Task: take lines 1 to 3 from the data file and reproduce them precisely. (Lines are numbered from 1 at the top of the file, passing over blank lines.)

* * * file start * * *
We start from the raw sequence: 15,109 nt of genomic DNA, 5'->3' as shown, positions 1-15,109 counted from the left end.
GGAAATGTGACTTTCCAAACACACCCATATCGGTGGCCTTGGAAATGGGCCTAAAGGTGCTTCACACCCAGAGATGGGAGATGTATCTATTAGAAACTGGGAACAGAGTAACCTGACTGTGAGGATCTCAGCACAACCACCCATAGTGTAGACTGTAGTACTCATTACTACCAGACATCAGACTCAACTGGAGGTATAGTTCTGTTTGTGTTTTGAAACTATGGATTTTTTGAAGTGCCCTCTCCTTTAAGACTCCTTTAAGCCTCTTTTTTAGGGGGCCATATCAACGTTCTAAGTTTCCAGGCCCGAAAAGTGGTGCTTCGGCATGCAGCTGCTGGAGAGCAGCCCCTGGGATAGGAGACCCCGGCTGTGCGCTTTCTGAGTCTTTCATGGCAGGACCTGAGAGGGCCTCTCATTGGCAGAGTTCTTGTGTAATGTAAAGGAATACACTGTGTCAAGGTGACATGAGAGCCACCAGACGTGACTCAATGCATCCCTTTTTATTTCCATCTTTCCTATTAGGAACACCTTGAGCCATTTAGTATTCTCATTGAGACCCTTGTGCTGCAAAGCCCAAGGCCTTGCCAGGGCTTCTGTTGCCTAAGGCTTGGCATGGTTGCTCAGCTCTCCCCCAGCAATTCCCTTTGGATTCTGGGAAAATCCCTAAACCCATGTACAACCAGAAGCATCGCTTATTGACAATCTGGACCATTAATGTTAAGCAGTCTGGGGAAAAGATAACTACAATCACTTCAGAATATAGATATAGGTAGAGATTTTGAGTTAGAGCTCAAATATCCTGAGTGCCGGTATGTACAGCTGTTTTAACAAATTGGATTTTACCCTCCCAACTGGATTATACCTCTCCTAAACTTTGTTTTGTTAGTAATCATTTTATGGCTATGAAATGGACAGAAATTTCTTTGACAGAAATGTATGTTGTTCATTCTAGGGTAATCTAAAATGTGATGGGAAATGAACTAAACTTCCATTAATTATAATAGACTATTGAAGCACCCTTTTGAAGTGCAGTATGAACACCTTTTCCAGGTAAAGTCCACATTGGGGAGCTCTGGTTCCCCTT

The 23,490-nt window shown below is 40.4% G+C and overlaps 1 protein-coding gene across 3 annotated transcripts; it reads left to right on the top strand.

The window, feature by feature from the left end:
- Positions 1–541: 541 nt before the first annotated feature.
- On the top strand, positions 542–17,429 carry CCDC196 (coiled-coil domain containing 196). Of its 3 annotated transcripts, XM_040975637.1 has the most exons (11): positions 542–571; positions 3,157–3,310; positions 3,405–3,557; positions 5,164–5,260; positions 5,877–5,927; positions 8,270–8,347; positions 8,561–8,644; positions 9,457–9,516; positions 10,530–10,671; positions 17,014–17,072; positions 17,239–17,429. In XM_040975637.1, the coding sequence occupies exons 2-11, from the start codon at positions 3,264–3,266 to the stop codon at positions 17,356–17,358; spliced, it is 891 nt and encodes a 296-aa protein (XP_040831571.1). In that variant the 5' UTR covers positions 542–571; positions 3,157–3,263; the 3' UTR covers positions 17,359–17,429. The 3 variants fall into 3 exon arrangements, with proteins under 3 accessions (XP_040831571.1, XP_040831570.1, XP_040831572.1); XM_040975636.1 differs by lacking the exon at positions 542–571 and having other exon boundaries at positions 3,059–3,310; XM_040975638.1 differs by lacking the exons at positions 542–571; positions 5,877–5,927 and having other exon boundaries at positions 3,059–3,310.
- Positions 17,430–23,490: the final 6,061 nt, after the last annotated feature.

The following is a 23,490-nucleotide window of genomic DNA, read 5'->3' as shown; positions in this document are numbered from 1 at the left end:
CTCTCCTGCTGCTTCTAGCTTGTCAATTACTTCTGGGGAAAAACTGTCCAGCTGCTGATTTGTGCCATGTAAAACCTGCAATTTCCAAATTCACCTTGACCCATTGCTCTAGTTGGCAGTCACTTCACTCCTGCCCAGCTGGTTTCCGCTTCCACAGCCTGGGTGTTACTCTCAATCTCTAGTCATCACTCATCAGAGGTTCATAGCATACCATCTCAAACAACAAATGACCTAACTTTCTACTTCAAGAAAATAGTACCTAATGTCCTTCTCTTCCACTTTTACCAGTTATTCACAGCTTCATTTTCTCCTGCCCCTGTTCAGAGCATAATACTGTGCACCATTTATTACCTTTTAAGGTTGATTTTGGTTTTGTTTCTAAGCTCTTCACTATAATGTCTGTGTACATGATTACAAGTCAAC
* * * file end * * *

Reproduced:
We start from the raw sequence: 15,109 nt of genomic DNA, 5'->3' as shown, positions 1-15,109 counted from the left end.
GGAAATGTGACTTTCCAAACACACCCATATCGGTGGCCTTGGAAATGGGCCTAAAGGTGCTTCACACCCAGAGATGGGAGATGTATCTATTAGAAACTGGGAACAGAGTAACCTGACTGTGAGGATCTCAGCACAACCACCCATAGTGTAGACTGTAGTACTCATTACTACCAGACATCAGACTCAACTGGAGGTATAGTTCTGTTTGTGTTTTGAAACTATGGATTTTTTGAAGTGCCCTCTCCTTTAAGACTCCTTTAAGCCTCTTTTTTAGGGGGCCATATCAACGTTCTAAGTTTCCAGGCCCGAAAAGTGGTGCTTCGGCATGCAGCTGCTGGAGAGCAGCCCCTGGGATAGGAGACCCCGGCTGTGCGCTTTCTGAGTCTTTCATGGCAGGACCTGAGAGGGCCTCTCATTGGCAGAGTTCTTGTGTAATGTAAAGGAATACACTGTGTCAAGGTGACATGAGAGCCACCAGACGTGACTCAATGCATCCCTTTTTATTTCCATCTTTCCTATTAGGAACACCTTGAGCCATTTAGTATTCTCATTGAGACCCTTGTGCTGCAAAGCCCAAGGCCTTGCCAGGGCTTCTGTTGCCTAAGGCTTGGCATGGTTGCTCAGCTCTCCCCCAGCAATTCCCTTTGGATTCTGGGAAAATCCCTAAACCCATGTACAACCAGAAGCATCGCTTATTGACAATCTGGACCATTAATGTTAAGCAGTCTGGGGAAAAGATAACTACAATCACTTCAGAATATAGATATAGGTAGAGATTTTGAGTTAGAGCTCAAATATCCTGAGTGCCGGTATGTACAGCTGTTTTAACAAATTGGATTTTACCCTCCCAACTGGATTATACCTCTCCTAAACTTTGTTTTGTTAGTAATCATTTTATGGCTATGAAATGGACAGAAATTTCTTTGACAGAAATGTATGTTGTTCATTCTAGGGTAATCTAAAATGTGATGGGAAATGAACTAAACTTCCATTAATTATAATAGACTATTGAAGCACCCTTTTGAAGTGCAGTATGAACACCTTTTCCAGGTAAAGTCCACATTGGGGAGCTCTGGTTCCCCTT

The 23,490-nt window shown below is 40.4% G+C and overlaps 1 protein-coding gene across 3 annotated transcripts; it reads left to right on the top strand.